Harrell lobbies for courthouse restoration at Board of Supervisors meeting
District 15 Circuit Judge Prentiss Harrell lobbied the Pearl River County Board of Supervisors on Monday to lobby for an extensive restoration of the county courthouse.
“The last seven grand jury reports on the courthouse have been negative,” said Harrell, who went on to list bad wiring and “archaic” bathrooms as only a part of the problem.
“When trains go by, the lights shake so bad that you have to stop court,” said Harrell.
In addition to the cosmetic issues, Harrell also mentioned a woman who recently fell in the courthouse while leaving the witness room, saying that she could have been seriously injured. Harrell added that the building presented difficulties for handicapped visitors.
The Board of Supervisors was recently awarded $600,000 through the Community Development Block Grant to renovate the courthouse to meet standards of the Americans with Disabilities Act. The grant was awarded on the basis that the county would match the $600,000 with their own money, bringing the total cost of the project to $1.2 million.
Harrell urged the Board of Supervisors not to put “Band-Aids” on the courthouse, and instead lobbied for a restoration that would cost between $5-$7 million.
“We can’t let the courthouse continue to deteriorate to the detriment and peril of the public,” said Harrell, “and if we do, then the circuit judge has responsibilities, and I don’t mean that lightly.”
Board President J. Patrick Lee asked Harrell if the county could face a court order to renovate the courthouse in a worst-case scenario. Harrell confirmed that the possibility did exist.
“There’s a judge in another part of the state that has done that, and it’s quite the controversy,” Harrell said, “I don’t want to fight with you people, I want us to work together on this.”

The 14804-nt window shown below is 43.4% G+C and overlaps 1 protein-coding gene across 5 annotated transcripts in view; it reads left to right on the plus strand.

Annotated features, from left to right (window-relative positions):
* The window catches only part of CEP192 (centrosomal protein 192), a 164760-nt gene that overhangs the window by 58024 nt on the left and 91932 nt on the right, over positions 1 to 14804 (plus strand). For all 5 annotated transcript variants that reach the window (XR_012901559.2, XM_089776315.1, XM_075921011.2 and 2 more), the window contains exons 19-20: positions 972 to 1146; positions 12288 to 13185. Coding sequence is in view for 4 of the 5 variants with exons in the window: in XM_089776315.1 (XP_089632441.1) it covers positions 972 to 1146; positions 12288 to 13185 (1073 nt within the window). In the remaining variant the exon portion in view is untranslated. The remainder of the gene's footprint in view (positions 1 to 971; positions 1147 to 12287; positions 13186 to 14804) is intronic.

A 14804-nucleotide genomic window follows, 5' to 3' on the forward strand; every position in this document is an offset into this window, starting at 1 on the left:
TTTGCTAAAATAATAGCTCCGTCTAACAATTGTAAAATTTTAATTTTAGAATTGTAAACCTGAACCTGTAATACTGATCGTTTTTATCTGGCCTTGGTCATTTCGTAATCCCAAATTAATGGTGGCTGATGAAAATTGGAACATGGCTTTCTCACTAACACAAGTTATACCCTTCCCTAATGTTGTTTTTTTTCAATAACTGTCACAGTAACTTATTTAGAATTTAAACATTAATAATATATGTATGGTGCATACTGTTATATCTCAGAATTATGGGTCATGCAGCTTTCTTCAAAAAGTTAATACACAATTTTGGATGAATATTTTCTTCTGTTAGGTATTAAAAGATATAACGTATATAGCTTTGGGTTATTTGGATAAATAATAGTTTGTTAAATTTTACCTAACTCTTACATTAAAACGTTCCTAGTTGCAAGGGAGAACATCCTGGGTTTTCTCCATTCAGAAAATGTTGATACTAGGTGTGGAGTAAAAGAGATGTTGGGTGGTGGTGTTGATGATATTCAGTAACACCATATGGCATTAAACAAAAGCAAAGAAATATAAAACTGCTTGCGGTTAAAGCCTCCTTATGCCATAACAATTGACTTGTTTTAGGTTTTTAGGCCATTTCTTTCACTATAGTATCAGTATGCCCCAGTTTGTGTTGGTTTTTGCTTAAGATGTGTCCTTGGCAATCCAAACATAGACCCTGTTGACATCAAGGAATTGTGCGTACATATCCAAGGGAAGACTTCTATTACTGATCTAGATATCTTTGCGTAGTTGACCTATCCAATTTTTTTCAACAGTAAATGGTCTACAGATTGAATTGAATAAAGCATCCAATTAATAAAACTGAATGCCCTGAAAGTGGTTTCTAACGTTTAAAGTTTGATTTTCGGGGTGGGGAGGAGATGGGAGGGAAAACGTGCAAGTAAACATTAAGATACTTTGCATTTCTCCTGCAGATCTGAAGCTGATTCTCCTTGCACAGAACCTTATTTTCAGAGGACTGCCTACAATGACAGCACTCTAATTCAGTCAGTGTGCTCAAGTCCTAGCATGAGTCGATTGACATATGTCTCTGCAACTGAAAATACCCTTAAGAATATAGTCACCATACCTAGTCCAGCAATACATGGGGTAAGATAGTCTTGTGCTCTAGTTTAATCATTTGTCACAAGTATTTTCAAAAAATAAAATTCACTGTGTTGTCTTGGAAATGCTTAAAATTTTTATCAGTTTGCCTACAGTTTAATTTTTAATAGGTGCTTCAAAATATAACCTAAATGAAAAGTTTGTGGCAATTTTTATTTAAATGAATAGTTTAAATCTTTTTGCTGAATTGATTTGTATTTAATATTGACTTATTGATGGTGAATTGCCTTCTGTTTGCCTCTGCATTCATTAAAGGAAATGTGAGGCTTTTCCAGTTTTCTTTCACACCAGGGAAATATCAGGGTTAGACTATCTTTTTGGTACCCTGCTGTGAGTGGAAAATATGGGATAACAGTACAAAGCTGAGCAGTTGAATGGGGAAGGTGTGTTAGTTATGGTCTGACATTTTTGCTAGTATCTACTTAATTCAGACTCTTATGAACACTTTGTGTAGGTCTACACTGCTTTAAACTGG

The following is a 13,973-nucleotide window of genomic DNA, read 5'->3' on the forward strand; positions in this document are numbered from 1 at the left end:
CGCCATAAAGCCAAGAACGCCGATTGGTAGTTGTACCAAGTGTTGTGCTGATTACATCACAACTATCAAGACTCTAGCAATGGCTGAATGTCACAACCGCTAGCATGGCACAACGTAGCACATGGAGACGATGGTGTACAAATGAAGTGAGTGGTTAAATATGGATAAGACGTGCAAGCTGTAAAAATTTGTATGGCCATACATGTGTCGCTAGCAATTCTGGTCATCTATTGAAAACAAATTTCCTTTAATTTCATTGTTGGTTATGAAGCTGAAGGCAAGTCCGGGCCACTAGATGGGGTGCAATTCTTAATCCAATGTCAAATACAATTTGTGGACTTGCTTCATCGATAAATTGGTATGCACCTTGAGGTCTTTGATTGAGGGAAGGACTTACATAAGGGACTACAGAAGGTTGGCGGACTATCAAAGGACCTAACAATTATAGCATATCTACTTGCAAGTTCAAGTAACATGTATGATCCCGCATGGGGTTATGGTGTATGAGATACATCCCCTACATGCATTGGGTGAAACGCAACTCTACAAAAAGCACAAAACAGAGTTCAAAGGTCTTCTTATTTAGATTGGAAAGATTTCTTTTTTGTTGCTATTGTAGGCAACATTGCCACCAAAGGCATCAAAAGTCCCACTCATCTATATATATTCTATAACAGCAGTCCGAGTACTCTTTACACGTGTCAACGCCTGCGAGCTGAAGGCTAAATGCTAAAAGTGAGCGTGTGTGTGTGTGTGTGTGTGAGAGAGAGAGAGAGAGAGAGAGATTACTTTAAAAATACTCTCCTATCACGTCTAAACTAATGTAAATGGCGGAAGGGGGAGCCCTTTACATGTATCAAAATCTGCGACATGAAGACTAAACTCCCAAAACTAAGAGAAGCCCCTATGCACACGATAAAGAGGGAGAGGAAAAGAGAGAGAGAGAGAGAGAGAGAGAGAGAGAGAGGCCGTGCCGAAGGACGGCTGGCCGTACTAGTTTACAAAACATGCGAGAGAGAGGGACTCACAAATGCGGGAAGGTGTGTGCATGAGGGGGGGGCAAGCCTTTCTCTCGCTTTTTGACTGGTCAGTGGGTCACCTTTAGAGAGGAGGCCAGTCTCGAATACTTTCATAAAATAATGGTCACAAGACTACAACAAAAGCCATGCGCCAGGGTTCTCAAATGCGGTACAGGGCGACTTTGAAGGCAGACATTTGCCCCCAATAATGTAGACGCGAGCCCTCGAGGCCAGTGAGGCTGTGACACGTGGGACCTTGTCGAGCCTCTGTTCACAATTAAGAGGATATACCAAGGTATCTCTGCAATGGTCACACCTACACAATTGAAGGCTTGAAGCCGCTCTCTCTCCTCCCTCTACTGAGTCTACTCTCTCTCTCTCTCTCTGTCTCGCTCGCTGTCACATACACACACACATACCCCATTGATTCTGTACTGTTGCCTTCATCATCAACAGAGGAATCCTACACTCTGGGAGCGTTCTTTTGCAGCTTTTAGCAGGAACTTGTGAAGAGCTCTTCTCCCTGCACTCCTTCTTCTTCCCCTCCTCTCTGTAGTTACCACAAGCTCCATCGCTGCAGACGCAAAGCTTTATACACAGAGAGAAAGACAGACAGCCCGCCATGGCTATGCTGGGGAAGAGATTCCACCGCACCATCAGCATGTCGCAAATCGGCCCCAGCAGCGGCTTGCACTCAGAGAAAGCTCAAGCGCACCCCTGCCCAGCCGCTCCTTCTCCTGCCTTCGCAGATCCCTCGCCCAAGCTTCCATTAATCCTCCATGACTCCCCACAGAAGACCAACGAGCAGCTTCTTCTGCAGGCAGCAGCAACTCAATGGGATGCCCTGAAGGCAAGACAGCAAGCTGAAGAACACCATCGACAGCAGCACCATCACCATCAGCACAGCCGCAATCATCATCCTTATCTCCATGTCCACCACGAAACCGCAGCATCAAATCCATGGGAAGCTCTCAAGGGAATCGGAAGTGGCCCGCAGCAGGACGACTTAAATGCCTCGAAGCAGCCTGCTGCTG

Chancery Clerk David Earl Johnson stressed that a restored courthouse would be valuable to the community, and added that the Board of Supervisors would not be restoring the courthouse for their own benefit.
“Most of these board members will probably be gone before this project is complete,” said Johnson, “It’s not for me or the supervisors, this is for the general public.”
In other business, the Board received bids for the Millard Wastewater Treatment project. County Engineer Les Dungan discussed plans to renovate the facility, adding that since the construction of the county jail and other buildings, the current treatment facility is at maximum capacity.
The suggested renovations would allow the facility to treat 100,000 gallons of wastewater a day compared to the current 40,000 gallons. The water would also be treated at a higher quality in anticipation of tighter restrictions being placed on the levels of treated wastewater.
At the meeting, the Board also:
– Re-appointed Albert Lee to County Fire Investigator.
– Approved the amended paycheck release date from Friday, Nov. 28 to Wednesday, Nov. 26.
– Approved Thanksgiving, Christmas and New Years as county holidays.
– Approved travel for the Sheriff’s Department to attend training classes in Columbiana, Ala. on Nov. 23-25 and refresher classes in Gulfport from Jan. 4 to Mar. 20, 2015.
The Board of Supervisors will meet again on Thursday, Nov. 6 at 9 a.m. to review the bids for the wastewater treatment plant.